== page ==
"Disinformation is shifting from outright denial to challenging arrangements for doing something about climate change," said Anna Nanu, a delegate at the GMF; Nanu is a communications officer for the Brussels-based Cool Heating Coalition, a group of organizations promoting sustainable, renewable, and affordable heating and cooling systems in Europe.  

Her organization has recently seen a rise of disinformation about using hydrogen to heat homes, despite scientific advice against it. "It's a false solution," Nanu told DW. "We actually already have the technology we need."

Gaea Katreena Cabico, a reporter from the Philippines who specializes in environmental and social justice stories, gave the audience at her GMF session another example of climate change "delayism," recounting how a local influencer back home had been asked to promote a liquid natural gas (LNG) company.

A ship carrying LNG heads for Germany
Environmentalists contend that LNG is a harmful pollutant, challenging conventional narratives that it may be a sort of "diet fossil fuel"Image: Stefan Sauer/dpa/picture alliance

The influencer was told that LNG was "good for the environment," Cabico said. Although LNG may produce fewer polluting emissions than, for instance, brown coal, it is still a fossil fuel. "And she didn't seem to know that, but the LNG company that tapped her [to promote it], certainly did," Cabico noted.

There has also been disinformation about Catalonia's devastating drought, confirmed Pere Bosch, a reporter and presenter at the Spanish region's public broadcaster, TV3, who spoke at the GMF. "In February, when water was at its lowest, every day you'd open up social media and see people posting pictures of the so-called chem trails that were supposedly preventing rain," Bosch told DW.

There were also examples of new variety of climate change denial, he added. There are those "who don't openly deny the problem, but they want these unlikely solutions, like big desalination plants," Bosch explained. "Even though these are hugely expensive and also polluting."

The dry riverbed of the Fluvia river as it passes by Sant Miquel de Fluvia, Girona, in north Catalonia.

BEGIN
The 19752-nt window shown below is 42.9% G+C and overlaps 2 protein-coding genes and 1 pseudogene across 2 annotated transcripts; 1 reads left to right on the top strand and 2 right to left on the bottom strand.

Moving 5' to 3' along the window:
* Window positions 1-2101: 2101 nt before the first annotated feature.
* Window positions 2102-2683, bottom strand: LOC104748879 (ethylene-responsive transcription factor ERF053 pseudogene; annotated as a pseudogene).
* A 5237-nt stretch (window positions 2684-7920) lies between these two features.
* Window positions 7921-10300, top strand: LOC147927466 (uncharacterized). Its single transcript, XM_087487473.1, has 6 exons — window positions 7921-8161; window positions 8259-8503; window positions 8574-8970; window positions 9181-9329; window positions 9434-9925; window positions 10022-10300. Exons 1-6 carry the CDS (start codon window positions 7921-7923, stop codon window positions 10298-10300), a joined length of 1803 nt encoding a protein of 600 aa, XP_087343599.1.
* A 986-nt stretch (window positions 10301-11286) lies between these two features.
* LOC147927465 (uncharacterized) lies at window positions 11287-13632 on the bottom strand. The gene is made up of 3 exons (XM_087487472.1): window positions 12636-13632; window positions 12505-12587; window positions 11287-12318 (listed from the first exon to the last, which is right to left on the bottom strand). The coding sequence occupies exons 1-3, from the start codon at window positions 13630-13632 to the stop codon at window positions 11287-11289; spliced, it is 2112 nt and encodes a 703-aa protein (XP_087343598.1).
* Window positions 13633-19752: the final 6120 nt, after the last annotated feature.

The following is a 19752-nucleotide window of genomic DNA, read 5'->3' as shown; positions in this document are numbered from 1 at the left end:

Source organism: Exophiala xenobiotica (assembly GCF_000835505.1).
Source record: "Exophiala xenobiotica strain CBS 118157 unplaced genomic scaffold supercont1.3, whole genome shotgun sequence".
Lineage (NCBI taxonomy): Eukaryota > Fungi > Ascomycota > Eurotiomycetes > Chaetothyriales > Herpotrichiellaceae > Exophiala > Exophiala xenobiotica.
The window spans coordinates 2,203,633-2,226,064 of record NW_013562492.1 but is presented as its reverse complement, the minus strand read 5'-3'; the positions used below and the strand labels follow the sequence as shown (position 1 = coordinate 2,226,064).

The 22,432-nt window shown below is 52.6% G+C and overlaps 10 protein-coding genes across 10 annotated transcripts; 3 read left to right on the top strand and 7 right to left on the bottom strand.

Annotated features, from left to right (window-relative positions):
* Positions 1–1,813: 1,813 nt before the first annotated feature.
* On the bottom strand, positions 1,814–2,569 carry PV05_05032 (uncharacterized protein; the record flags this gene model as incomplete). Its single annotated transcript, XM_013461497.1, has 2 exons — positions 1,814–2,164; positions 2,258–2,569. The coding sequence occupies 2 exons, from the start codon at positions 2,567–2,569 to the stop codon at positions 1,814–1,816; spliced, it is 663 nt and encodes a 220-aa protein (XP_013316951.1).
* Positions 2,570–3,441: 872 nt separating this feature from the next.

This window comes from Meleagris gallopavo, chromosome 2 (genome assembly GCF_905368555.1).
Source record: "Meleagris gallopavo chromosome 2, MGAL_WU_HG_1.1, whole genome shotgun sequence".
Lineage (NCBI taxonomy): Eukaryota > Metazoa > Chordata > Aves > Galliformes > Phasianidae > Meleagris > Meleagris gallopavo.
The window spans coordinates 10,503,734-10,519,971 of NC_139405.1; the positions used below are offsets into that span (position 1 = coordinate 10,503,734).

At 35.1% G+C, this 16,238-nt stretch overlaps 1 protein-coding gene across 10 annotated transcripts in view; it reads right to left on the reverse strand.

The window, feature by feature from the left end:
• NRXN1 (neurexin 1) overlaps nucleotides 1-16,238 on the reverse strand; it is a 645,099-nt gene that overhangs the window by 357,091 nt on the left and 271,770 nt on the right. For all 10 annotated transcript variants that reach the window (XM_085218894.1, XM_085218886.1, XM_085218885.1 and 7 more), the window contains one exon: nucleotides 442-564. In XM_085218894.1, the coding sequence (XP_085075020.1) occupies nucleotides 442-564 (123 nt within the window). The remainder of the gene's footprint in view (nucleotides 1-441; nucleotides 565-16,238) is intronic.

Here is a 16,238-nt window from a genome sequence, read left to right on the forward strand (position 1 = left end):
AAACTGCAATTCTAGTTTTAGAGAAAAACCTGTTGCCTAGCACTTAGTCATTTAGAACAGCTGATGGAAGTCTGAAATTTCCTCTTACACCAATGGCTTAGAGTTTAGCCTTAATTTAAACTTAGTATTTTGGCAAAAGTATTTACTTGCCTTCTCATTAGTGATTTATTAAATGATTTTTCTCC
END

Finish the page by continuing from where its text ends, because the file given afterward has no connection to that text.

Catalonia has seen hardly any rain for four years. In February this year, authorities declared an emergencyImage: Jordi Boixareu/ZUMA Press Wire/picture alliance

What can be done?

All the journalists working in this area and other experts at the GMF recommended using science and facts in stories about climate change.

Some also suggested making sure that explanations were couched in simple language and easy to understand. Others, who had seen audiences turned off by crisis reporting on the environment, suggested a solutions-based approach to stories and to making sure that they weren't being all negative, all the time.

Mitali Mukherjee, director of journalist programs at the Reuters Institute for the Study of Journalism, suggested a more immediate or personal focus could also help. During a study conducted in countries of the so-called Global South, her institute asked local media workers how climate change was impacting them and their communities. Many were not sure.

Pedestrians walk in front of the India Gate amid heavy smoggy conditions in New Delhi
Around one fifth of air pollution in Delhi comes from the industrial sectorImage: MONEY SHARMA/AFP

"But when we asked them if it was impacting their health, then they said, yes, it was happening," she recounted. They talked about air pollution or how extreme heat threatened newborns and the elderly. "The health impact felt like it was here and now," she told delegates at the GMF.

"We cannot forget there are people at the heart of all this," Nanu agreed.

"We should be talking about this more," Schläpfer added. "There are people who might lose their jobs because they're working in a sector that is going to change. They need to know what a certain policy measure might mean for them personally. It's important for journalism to respond in an honest and sincere way."

Edited by: Maren Sass

Cathrin Schaer Author for the Middle East desk.